The Captain was... asleep. WHY?

Long haul maybe, short haul - are they serious?

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Old 17th Apr 2007, 17:00
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DB

What is being said here, is that flight safety benefits by crew members annunciating their physical state. That raises awareness which is good.

Draw the analogy to your first sector after 3 weeks leave - you tell your colleague that you may be a little rusty - that is positive CRM, no?

Just the same scenario wrt state of alertness.

As in all things you then have to make a plan as to how to deal with it.

Scenario: Western Seaboard USA en route Europe at 0100Z.

Pilot A feeling tired. Pilot B OK at the moment, 5 hours to landing, all quiet on board.

What do you propose? Both stay awake for 4 hours until landing, or controlled rest.

Note: Power napping in seat up to 40 minutes is beneficial, getting into REM sleep is not.

IMHO and my company, controlled rest breaks are desirable to increase awareness at the 'business' end of the flight. It is not seen as a 'weakness', and nobody is suggesting that if you are both feeling fine that rest is necessary.

As to dealing with an immediate TCAS-type emergency single crew - what if it happens when the other person is in the loo? The tolerance allowed is significant for all but GPWS terrain events , and that is not being discussed here.

Maybe when you start flying worldwide, rather than on your one hour 146 sectors you will see the bigger picture?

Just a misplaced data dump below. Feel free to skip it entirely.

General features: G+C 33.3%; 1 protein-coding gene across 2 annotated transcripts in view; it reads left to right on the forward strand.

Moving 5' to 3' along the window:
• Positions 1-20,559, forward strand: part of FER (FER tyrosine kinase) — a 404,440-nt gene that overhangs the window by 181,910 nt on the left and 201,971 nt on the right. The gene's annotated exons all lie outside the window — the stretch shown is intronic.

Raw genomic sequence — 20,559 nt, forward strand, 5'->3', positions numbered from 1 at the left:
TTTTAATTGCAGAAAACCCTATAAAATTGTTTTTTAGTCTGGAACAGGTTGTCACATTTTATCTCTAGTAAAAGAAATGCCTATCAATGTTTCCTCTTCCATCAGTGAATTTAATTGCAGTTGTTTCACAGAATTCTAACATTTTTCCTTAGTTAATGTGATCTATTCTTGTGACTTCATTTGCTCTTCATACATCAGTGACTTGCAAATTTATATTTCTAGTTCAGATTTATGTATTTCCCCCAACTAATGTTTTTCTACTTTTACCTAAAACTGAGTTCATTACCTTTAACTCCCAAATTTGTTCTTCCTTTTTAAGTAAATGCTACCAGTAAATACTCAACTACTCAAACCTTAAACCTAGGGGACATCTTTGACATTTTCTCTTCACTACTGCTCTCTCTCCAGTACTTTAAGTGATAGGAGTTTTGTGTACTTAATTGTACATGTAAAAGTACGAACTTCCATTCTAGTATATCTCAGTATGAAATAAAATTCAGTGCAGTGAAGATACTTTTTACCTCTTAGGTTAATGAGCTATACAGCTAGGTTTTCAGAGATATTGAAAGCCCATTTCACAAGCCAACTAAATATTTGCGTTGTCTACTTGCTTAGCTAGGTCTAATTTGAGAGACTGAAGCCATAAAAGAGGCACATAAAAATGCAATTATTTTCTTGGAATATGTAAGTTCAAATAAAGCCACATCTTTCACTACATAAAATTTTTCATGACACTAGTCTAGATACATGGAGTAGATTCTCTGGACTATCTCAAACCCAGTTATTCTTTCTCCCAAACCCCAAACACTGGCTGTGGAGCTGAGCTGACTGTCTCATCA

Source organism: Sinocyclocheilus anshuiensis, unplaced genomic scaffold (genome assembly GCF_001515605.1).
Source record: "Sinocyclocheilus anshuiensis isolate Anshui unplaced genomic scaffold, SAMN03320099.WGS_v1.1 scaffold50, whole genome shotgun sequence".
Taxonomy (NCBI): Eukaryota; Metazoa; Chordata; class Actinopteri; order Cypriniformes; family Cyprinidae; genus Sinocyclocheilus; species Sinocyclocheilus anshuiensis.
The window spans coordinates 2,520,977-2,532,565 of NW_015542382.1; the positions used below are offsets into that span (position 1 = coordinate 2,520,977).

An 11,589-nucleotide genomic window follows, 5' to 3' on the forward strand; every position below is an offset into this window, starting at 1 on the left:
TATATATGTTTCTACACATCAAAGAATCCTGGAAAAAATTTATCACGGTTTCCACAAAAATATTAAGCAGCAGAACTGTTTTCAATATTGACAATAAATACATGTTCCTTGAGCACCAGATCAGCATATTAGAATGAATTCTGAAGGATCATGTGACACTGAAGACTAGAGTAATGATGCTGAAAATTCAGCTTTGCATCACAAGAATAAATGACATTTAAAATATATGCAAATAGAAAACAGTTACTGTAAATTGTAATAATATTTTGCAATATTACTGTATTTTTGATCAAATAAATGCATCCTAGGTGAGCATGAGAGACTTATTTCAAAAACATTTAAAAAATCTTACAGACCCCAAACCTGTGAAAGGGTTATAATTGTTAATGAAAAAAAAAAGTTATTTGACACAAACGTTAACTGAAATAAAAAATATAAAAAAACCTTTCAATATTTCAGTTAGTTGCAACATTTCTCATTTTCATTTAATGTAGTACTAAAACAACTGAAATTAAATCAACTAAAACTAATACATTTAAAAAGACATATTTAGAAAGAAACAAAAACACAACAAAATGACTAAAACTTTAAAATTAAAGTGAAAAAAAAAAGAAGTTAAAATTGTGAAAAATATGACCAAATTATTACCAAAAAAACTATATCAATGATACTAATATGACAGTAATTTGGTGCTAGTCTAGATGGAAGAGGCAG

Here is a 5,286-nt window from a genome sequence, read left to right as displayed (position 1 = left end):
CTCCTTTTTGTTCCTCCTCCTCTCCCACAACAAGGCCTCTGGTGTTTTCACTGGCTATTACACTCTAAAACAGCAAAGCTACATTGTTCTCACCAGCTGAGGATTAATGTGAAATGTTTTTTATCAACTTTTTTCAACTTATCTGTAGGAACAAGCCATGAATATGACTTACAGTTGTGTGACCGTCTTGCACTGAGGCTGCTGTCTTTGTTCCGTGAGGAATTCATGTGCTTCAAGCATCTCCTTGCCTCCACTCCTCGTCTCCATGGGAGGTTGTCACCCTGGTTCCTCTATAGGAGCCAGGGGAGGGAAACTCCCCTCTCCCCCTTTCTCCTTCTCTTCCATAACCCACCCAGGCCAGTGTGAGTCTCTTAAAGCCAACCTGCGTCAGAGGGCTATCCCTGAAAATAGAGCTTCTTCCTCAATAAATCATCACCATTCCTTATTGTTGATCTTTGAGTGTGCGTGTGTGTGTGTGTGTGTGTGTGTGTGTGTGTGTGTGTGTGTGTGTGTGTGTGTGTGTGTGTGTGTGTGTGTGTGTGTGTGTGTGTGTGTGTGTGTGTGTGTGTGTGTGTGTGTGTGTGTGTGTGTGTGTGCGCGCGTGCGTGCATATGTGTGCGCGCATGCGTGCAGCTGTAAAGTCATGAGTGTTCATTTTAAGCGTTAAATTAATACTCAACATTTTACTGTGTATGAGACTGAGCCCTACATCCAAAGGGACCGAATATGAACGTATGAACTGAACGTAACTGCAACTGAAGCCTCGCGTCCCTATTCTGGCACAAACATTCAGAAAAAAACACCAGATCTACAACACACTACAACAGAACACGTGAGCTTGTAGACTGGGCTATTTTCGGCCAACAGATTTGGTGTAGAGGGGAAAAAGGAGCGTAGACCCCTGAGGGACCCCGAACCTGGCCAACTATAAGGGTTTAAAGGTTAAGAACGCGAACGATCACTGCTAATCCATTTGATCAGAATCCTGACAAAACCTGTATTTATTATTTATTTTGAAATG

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Old 17th Apr 2007, 17:09
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Few interesting replies, thanks guys!

Mike Jenvey thanks for the JAR-OPS extract. I didn't know it was anchored in those as well.
As for your point of view iqit, I have to agree that the problem (or the solution...) of having the possibility of taking controlled rest is, once again as often the case in aviation, a compromise
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Old 17th Apr 2007, 19:52
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dash6 ....another frastrated first officer that feels they should have offered him left hand seat ,because he so damn good! does your company ,if you work for an airline that is,includes arrogance in their crm courses or does it come out naturally?
i was a junior first officer then ,and the reason i havent mentioned that ,was ,THAT was not important ....the important thing was that one of the two was not acting and the other had to do something.....2 crew ops!
i do support taking a nap ......my point was that we ended up needing a nap during cruise .
a uk busdrive told me a few years ago that they are not allowed to drive for more than 9ish hours a day and that they have to take a rest after 4 hours of continues driving .
i do understand that they have no autopilots ,but still.....how do they manage to secure their working conditions ,and in extend provide a safer enviroment for the people that travel with them?
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Old 17th Apr 2007, 21:21
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Angel

TB,

I was trying to make the point that for short haul pilots it is virtually impossible to get that 40 minute sleep which I am sure that everybody agrees is so desirable, yet totally unattainable.

Short haul pilots often feel knackered too and would welcome a nap.